In the third chapter, Key seeks to extrapolate Ragib’s “philosophy of language and theory of meaning” by analyzing his comments about language across his works, ranging from exegesis, ethics, and creed to literary theory, and pertaining to both divine texts and literature. Ragib tried to understand the interaction between “language, mind, and reality,” as Key puts it, through the concepts of “expression” and “idea” and the relationship between them (p. 103). The basic premise of Ragib’s theory is that there is an infinite amount of ideas, but a finite amount of expressions to convey them. While proper names unambiguously refer to a physical external reality, all other expressions have the potential for ambiguity because they can refer to several ideas at once (they are polysemous). This ambiguity is managed through two factors: the intent of the speaker and the lexicon. Since truth for Ragib is “the accurate correspondence between that which is in a person’s heart and something external to that person” (p. 141) and truthfulness in expressions is the “correct prediction in a speech act” of this correspondence (p. 142), ambiguity in the Quran is primarily linguistic and does not concern contradictions regarding external physical reality. According to Ragib, therefore, Quranic ambiguity is resolved linguistically through our knowledge of God’s general overall intent (p. 145). Finally, Key argues that ambiguity for Ragib, rather than being a hindrance to communication, can in fact convey an idea more effectively: oblique speech is better than straightforward speech (p. 146).
In Chapter Four, Key shows how this philosophy of language manifests itself in practice in Ragib’s works. He argues that Ragib explains and resolves both theological and poetic questions through language and the interplay of expressions and ideas, including the theological question of whether human actions are a result of compulsion or free will, the question of God’s attributes, poetics, and figurative readings of the Quran. Key provides an account of Ragib’s unpublished manual on rhetorical figures, including a detailed description of its contents (pp. 180-82). Most interestingly, he argues that Ragib attributed eloquence and innovation to the breaking down of the direct correspondence between expression and idea: “Eloquence is the act of manipulating the relationships that idea and expression have with each other so that individual ideas and expressions no longer correspond directly to each other” (p. 185).
Chapter Five provides a historical overview of the “Arabic Language Tradition,” and those scholars within it who “used the pairing of expression and idea to manage polysemy, and whose philosophy of language accepted and managed linguistic ambiguity” (p. 260). He traces discussions of linguistic ambiguity back to 2nd/8th century Basra and Kufa, when the terminology was just beginning to be established, and follows its development up to the 5th/11th century. Authors he discusses include Sībawayh, al-Shāfiʿī, al-Jāḥiẓ, Ibn Qutayba, Ibn al-Jinnī, among others, briefly concluding with one of Ragib’s most important successors, ʿAbd al-Qāhir al-Jurjānī. He observes that the most developed accounts of language are found in scholars who worked with both hermeneutics and poetics, of whom Ragib was a good example. The story reveals a consistent tolerance of ambiguity across disciplines.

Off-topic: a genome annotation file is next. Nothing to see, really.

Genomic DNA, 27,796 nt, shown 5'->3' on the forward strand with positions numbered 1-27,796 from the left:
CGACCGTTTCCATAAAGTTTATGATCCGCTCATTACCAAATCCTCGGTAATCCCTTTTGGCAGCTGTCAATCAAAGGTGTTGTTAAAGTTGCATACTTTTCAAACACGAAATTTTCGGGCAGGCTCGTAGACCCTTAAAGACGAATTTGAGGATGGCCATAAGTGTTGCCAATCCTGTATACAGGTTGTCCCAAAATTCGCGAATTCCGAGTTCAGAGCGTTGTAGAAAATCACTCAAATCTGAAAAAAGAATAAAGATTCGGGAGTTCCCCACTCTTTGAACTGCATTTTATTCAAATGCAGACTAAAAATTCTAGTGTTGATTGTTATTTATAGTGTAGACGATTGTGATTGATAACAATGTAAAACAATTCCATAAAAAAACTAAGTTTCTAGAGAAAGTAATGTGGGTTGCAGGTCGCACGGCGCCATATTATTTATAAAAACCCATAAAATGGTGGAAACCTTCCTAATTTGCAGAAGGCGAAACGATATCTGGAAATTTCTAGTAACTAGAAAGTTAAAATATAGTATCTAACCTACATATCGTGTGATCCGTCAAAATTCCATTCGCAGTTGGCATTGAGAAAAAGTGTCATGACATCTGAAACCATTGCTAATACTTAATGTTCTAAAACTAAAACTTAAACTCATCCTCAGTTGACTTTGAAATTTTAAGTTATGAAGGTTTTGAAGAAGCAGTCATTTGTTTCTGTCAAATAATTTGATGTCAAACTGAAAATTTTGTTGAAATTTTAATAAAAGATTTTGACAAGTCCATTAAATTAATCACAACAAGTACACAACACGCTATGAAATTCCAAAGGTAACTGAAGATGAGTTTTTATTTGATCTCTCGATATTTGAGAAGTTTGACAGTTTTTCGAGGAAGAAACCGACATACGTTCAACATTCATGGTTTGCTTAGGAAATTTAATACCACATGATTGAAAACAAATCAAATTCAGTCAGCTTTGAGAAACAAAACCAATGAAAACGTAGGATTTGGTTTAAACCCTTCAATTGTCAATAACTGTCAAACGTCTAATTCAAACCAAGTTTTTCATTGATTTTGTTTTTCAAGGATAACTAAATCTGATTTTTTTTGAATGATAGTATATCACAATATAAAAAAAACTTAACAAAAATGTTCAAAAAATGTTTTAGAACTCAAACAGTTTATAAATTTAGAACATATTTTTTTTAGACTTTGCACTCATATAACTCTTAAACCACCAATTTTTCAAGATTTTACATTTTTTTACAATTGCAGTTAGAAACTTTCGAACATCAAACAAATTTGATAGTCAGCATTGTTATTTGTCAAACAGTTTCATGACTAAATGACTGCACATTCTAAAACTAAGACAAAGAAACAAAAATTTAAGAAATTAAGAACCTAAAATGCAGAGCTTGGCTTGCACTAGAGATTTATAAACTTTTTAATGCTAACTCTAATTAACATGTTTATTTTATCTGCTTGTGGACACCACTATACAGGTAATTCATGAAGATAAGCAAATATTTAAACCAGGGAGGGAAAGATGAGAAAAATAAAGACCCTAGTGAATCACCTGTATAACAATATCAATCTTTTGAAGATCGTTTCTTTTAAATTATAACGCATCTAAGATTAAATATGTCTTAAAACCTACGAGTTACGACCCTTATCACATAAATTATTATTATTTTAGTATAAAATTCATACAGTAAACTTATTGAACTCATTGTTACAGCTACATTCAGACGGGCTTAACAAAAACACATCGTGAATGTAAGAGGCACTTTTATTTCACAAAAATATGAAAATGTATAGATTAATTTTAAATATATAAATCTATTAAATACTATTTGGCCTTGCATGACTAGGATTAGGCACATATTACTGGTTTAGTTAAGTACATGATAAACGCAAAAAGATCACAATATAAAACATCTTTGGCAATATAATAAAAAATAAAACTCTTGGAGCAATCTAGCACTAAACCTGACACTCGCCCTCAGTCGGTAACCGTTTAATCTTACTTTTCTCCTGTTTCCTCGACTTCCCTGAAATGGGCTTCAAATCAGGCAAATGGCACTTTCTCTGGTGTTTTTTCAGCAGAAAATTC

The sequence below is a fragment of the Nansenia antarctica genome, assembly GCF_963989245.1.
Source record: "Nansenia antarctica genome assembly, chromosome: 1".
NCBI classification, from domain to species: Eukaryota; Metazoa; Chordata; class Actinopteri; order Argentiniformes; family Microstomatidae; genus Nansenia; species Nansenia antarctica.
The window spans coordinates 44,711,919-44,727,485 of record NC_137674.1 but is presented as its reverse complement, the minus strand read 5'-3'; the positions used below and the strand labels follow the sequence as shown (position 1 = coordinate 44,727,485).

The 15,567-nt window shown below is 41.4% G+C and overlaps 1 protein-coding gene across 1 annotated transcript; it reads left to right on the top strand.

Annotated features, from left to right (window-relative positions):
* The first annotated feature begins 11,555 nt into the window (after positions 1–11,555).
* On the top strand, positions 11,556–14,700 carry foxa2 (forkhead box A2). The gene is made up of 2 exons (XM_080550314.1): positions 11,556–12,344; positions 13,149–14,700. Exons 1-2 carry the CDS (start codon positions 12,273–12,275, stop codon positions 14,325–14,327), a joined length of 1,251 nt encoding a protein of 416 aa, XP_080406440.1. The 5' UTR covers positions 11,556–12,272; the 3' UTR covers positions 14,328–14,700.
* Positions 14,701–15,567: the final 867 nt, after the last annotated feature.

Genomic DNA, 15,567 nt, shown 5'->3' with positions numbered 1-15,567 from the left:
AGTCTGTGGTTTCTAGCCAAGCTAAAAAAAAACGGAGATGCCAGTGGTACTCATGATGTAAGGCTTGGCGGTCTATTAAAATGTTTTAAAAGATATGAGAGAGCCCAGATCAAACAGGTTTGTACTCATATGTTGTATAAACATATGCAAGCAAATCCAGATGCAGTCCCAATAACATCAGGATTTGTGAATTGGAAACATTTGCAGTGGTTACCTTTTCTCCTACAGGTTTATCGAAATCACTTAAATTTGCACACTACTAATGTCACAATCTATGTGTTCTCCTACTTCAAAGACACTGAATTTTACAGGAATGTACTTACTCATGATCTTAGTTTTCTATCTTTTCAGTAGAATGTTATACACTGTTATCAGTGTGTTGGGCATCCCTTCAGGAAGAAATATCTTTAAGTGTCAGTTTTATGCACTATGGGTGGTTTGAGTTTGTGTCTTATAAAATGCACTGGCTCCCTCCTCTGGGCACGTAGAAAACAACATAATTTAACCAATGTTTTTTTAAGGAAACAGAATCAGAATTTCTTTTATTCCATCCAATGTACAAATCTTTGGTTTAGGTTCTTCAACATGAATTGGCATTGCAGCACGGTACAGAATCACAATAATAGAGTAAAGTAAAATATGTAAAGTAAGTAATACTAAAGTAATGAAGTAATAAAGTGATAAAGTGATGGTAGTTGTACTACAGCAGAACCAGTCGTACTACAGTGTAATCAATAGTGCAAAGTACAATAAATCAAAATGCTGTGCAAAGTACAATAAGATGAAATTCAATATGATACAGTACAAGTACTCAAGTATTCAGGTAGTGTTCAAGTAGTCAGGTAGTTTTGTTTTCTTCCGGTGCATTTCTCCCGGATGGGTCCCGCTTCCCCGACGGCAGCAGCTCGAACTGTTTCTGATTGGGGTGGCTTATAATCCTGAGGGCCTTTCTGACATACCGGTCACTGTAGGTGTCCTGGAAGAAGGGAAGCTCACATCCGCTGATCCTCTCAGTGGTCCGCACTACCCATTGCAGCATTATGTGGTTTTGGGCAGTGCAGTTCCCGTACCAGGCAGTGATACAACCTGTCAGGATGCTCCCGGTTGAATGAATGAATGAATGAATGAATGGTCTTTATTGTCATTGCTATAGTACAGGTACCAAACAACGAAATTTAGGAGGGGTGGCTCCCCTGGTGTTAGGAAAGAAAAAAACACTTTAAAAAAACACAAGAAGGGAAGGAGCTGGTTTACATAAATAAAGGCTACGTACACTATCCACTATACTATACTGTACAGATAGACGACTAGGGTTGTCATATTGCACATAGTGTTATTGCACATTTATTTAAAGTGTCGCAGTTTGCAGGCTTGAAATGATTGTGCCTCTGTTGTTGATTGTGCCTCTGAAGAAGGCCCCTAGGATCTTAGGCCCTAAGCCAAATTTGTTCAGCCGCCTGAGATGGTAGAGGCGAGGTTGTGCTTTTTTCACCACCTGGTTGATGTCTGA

In the final chapter, Key concludes the dissertation by giving an overview of the “Classical Language Tradition” (the “Arabic Language Tradition’s” counterpart), which was guided more by Greek logic than by a concern with language. He discusses al-Kindī’s, al-Farābī’s, and Avicenna’s, as well as the Muʿtazilī theologian ʿAbd al-Jabbār’s, attitudes toward language and argues that they shared a distrust of language, downplaying its relevance and regarding its inherent ambiguity a hindrance rather than a site for a potential solution. Key closes his dissertation speculating that soon after Ragib’s death, due to a variety of factors, the two traditions meld into each other and a distinct “Arabic Language Tradition” ceases to exist (p. 254).
The dissertation contains two appendices. The first gives detailed descriptions of the various surviving manuscripts of Ragib’s works around the world. The second presents previously unpublished selections from The Book of Ragib on Innovative Figures of Speech and On Creeds.
An attempt to analyze medieval Arabic theories of meaning and ambiguity beyond the disciplines of grammar and law has been surprisingly lacking in the field. Key’s dissertation not only takes a major step toward filling this gap but also establishes al-Rāghib al-Iṣfahānī as a key figure in the debate. His description of Ragib’s still-to-be-published treatise on literary figures suggests that it would be an important addition to our repository of surviving medieval Arabic texts on literary criticism.
Department of Asian and Middle Eastern Languages and Literatures
Al-Rāghib al-Iṣfahānī’s works, including:
Path to Nobility (Kitāb al-dharīʿa ilā makārim al-sharīʿa)
Littérateurs’ Ripostes (Muḥāḍarāt al-udabāʾ wa muḥāwarāt al-shuʿarāʾ).
On Creeds (al-Iʿtiqādāt)
Innovative Figures of Speech (Kitāb min kalām al-Rāghib fi al-badīʿ)
Harvard University. 2012. 331 pp. Primary Advisor: Wolfhart P. Heinrichs.
Image: Raghib al-Isfahani, Abu al-Qasim al-Husayn b. Muhammad. Ms. of Mufradat Gharib al-Qur’an al-Karim [Quranic Glossary] (dated 409/1018), in Library of Muhammad Lutfi al-Khatib, Private Collection, London. f.1a.